THE TEMPEST, by William Shakespeare
directed by D. Schweppe
Sunday, February 23 from 4 pm to 8 pm (extended)
Monday, February 24 from 7 pm – 10 pm
Callbacks on Wednesday, February 26 at 7 pm
To sign-up for an audition slot, go to: https://www.signupgenius.com/go/5080D4EAEAF2CA2FF2-thetempest
Auditions will consist of your choice of monologue (memorization not required). Please include your email address so we can send you the monologue options in advance. There might be a short reading from the script, so familiarity is encouraged. If you have a conflict with the audition dates, please contact the director.
The Tempest is one of William Shakespeare’s most fascinating plays. A man who was betrayed and then marooned on an island with his daughter for 12 years, seeks revenge but finds forgiveness. This story is about Prospero. Every other player is a reflection of an aspect of the personality that makes up this man. Which is why, and for once it really is true, all of the other characters are quite important in understanding the dynamics of the story.
Note: Except for Miranda and Ferdinand, casting will NOT be gender specific.
Prospero, the rightful Duke of Milan (40+) – The play’s protagonist, and father of Miranda. The audience must see his/her struggle between what he/she wants (wishing for revenge) and what he/she comes to learn and accept (forgiveness) as he/she witnesses the love and hope within his/her daughter. There is no doubt that Prospero is totally in charge of what happens, and he/she must project this, while baring his/her own all too human frailties.
Miranda, daughter to Prospero (16-22) –She is smart, compassionate, generous, and loyal to her father. Miranda’s perceptions of other people tend to be trusting and non-judgmental as she has only seen her father and Caliban. If you are under 18, please email producer, Tara Stepanian, at firstname.lastname@example.org.
Ariel, Prospero’s spirit helper (20+) –Ariel is Prospero’s willing attendant. He/she is mischievous and ever-present, able to traverse the length of the island in an instant and to change shapes at will. He/she carries out virtually every task that Prospero requests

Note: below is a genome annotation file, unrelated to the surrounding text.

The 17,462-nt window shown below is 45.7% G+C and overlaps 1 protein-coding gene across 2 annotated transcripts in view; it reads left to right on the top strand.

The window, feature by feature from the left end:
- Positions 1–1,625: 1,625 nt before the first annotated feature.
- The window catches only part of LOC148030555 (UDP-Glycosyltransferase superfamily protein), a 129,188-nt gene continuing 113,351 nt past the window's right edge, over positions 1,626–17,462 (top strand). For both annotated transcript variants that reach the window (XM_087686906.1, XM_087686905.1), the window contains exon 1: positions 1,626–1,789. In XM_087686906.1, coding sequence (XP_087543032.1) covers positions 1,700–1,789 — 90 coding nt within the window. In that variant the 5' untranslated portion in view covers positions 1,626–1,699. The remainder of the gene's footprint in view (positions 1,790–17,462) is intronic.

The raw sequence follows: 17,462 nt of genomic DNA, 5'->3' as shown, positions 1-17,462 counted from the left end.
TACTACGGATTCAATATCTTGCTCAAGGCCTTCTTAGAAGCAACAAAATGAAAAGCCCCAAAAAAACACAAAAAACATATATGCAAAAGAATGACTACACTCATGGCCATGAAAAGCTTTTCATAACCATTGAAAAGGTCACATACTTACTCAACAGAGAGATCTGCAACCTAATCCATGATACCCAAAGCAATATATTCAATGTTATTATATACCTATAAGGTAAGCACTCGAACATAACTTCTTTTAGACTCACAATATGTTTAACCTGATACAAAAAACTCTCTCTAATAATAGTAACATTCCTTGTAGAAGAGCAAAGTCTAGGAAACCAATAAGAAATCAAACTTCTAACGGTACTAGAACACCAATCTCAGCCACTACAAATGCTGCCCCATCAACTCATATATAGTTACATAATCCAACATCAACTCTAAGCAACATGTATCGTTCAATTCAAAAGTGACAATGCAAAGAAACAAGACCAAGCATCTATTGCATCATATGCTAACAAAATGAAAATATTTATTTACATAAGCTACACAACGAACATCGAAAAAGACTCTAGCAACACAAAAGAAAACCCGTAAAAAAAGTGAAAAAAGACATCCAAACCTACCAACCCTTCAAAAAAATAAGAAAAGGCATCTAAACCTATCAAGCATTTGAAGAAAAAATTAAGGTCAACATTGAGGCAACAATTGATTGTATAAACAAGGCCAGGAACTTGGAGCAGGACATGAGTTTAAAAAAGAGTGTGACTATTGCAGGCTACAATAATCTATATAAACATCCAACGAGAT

Caliban, an uncivilized brute (20+) –Prospero’s other servant, Caliban believes that the island rightfully belongs to him/her and has been usurped by Prospero. While uncivilized, and sometimes coarse, he/she is actually intelligent and can be eloquent and sensitive.
Ferdinand, son to the King of Naples, Alonso (18-25) –He is a kind, and naive young man who spends most of his time trying to win the affection of Miranda. His heart is true and he displays a kind demeanor in all of his interactions with others.
Antonio, Prospero’s brother, the usurping Duke of Milan (35+) A power-hungry and conniving character, who shows no remorse for his/her schemes and is unrepentant.
Alonso, King of Naples, and father of Ferdinand (40+) –He/she aided Antonio in unseating Prospero. However, he/she becomes genuinely repentant for the pain he/she has caused Prospero. He/she is a good person who has made mistakes in the past
Sebastian, Alonso’s brother (35+) – Like Antonio, he/she is both aggressive and cowardly. However, is repentant at the end.
Gonzalo, an honest councilor (45+)- He/she helped Prospero and Miranda as he/she arranged for them to have provisions for survival in exile. Gonzalo makes the best of every situation, and always maintains his/her dignity.
Stephano, Alonso’s butler (20+) –A comical character who spends the whole play drunk. When Caliban mistakes him/her for a god because he/she gives Caliban wine and gets him/her drunk, Stephano begins to fancy himself/herself a king.
Trinculo, a jester (20+)- A comical character, and like Stephano, he/she is drunk for much of the play. Trinculo is less charismatic and more cowardly than Stephano.
Boatswain (25+) - The Boatswain is a “working class” person who is intent upon his/her responsibilities to the ship and its passengers. Appearing only in the first and last scenes, he/she will also play a large role in the transitions between scenes, as well as “live effects”.
Director’s Note: Elizabethan audiences didn’t listen to radio, blogs, watch TV, read newspapers…. Shakespeare’s use of language and rhythm are vital to understanding who the characters are and help create the world of the play. It is essential to appreciate these aspects, and to showcase them in your audition.
PERFORMANCE DATES: May 1 – 16, 2020
Friday, 5/1 at 8:00 pm
Saturday, 5/2 at 2:00 and 8:00 pm
Thursday, 5/7 at 8:00 pm
Friday, 5/8 at 8:00 pm
Saturday, 5/9 at 2:00 and 8:00 pm
Thursday, 5/14 at 8:00 pm
Friday, 5/15 at 8:00 pm
Saturday 5/16 at 2:00 and 8:00 pm
Dependent on cast availability. Tentative first readthrough on Sunday, March 1.
Director, D Schweppe, at email@example.com with questions.
Vokes Players auditions are open to anyone, and are generally (although not always) by appointment.
Audition notices are posted on StageSource and New England Theatre 411.